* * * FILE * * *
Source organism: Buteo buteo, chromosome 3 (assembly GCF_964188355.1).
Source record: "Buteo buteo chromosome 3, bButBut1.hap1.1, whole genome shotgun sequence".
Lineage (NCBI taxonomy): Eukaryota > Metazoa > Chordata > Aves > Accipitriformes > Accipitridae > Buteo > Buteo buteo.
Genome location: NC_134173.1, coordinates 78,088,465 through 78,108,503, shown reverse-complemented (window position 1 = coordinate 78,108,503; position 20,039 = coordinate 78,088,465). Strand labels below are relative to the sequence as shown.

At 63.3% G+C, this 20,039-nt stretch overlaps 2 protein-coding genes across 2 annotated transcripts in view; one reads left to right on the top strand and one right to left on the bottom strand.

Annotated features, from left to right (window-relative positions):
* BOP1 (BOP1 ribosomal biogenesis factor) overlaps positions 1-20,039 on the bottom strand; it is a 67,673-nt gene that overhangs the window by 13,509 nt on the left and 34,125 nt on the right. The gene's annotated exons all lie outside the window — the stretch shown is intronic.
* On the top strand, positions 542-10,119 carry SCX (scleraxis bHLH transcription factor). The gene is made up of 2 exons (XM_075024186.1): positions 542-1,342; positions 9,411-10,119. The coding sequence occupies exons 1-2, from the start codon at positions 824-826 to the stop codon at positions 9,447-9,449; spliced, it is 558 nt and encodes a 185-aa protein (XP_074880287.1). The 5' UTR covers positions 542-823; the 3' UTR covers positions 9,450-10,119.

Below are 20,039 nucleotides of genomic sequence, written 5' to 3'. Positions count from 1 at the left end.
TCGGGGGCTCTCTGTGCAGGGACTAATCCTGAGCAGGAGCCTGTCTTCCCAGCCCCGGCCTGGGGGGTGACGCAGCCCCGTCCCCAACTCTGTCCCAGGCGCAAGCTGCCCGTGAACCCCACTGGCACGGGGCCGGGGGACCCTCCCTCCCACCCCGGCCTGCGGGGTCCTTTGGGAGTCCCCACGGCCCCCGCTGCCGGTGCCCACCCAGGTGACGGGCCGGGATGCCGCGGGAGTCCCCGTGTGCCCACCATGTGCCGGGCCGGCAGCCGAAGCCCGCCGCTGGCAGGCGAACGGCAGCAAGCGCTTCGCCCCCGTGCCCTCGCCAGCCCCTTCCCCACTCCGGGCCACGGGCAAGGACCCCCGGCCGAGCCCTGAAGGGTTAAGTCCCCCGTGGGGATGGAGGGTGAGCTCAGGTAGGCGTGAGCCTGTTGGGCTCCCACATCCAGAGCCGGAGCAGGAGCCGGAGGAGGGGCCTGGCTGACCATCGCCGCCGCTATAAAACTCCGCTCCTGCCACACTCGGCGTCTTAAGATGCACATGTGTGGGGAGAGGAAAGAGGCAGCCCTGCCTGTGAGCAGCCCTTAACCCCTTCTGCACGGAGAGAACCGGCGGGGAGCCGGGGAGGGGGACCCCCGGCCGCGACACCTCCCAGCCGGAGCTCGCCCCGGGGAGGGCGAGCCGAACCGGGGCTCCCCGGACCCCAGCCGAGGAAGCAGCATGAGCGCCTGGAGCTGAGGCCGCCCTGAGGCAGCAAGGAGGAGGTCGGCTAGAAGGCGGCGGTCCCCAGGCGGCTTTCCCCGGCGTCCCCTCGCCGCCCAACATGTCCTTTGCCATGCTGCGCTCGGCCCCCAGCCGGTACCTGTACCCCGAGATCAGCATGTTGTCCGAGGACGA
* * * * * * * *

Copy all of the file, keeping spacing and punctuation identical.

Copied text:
Source organism: Buteo buteo, chromosome 3 (assembly GCF_964188355.1).
Source record: "Buteo buteo chromosome 3, bButBut1.hap1.1, whole genome shotgun sequence".
Lineage (NCBI taxonomy): Eukaryota > Metazoa > Chordata > Aves > Accipitriformes > Accipitridae > Buteo > Buteo buteo.
Genome location: NC_134173.1, coordinates 78,088,465 through 78,108,503, shown reverse-complemented (window position 1 = coordinate 78,108,503; position 20,039 = coordinate 78,088,465). Strand labels below are relative to the sequence as shown.

At 63.3% G+C, this 20,039-nt stretch overlaps 2 protein-coding genes across 2 annotated transcripts in view; one reads left to right on the top strand and one right to left on the bottom strand.

Annotated features, from left to right (window-relative positions):
* BOP1 (BOP1 ribosomal biogenesis factor) overlaps positions 1-20,039 on the bottom strand; it is a 67,673-nt gene that overhangs the window by 13,509 nt on the left and 34,125 nt on the right. The gene's annotated exons all lie outside the window — the stretch shown is intronic.
* On the top strand, positions 542-10,119 carry SCX (scleraxis bHLH transcription factor). The gene is made up of 2 exons (XM_075024186.1): positions 542-1,342; positions 9,411-10,119. The coding sequence occupies exons 1-2, from the start codon at positions 824-826 to the stop codon at positions 9,447-9,449; spliced, it is 558 nt and encodes a 185-aa protein (XP_074880287.1). The 5' UTR covers positions 542-823; the 3' UTR covers positions 9,450-10,119.

Below are 20,039 nucleotides of genomic sequence, written 5' to 3'. Positions count from 1 at the left end.
TCGGGGGCTCTCTGTGCAGGGACTAATCCTGAGCAGGAGCCTGTCTTCCCAGCCCCGGCCTGGGGGGTGACGCAGCCCCGTCCCCAACTCTGTCCCAGGCGCAAGCTGCCCGTGAACCCCACTGGCACGGGGCCGGGGGACCCTCCCTCCCACCCCGGCCTGCGGGGTCCTTTGGGAGTCCCCACGGCCCCCGCTGCCGGTGCCCACCCAGGTGACGGGCCGGGATGCCGCGGGAGTCCCCGTGTGCCCACCATGTGCCGGGCCGGCAGCCGAAGCCCGCCGCTGGCAGGCGAACGGCAGCAAGCGCTTCGCCCCCGTGCCCTCGCCAGCCCCTTCCCCACTCCGGGCCACGGGCAAGGACCCCCGGCCGAGCCCTGAAGGGTTAAGTCCCCCGTGGGGATGGAGGGTGAGCTCAGGTAGGCGTGAGCCTGTTGGGCTCCCACATCCAGAGCCGGAGCAGGAGCCGGAGGAGGGGCCTGGCTGACCATCGCCGCCGCTATAAAACTCCGCTCCTGCCACACTCGGCGTCTTAAGATGCACATGTGTGGGGAGAGGAAAGAGGCAGCCCTGCCTGTGAGCAGCCCTTAACCCCTTCTGCACGGAGAGAACCGGCGGGGAGCCGGGGAGGGGGACCCCCGGCCGCGACACCTCCCAGCCGGAGCTCGCCCCGGGGAGGGCGAGCCGAACCGGGGCTCCCCGGACCCCAGCCGAGGAAGCAGCATGAGCGCCTGGAGCTGAGGCCGCCCTGAGGCAGCAAGGAGGAGGTCGGCTAGAAGGCGGCGGTCCCCAGGCGGCTTTCCCCGGCGTCCCCTCGCCGCCCAACATGTCCTTTGCCATGCTGCGCTCGGCCCCCAGCCGGTACCTGTACCCCGAGATCAGCATGTTGTCCGAGGACGA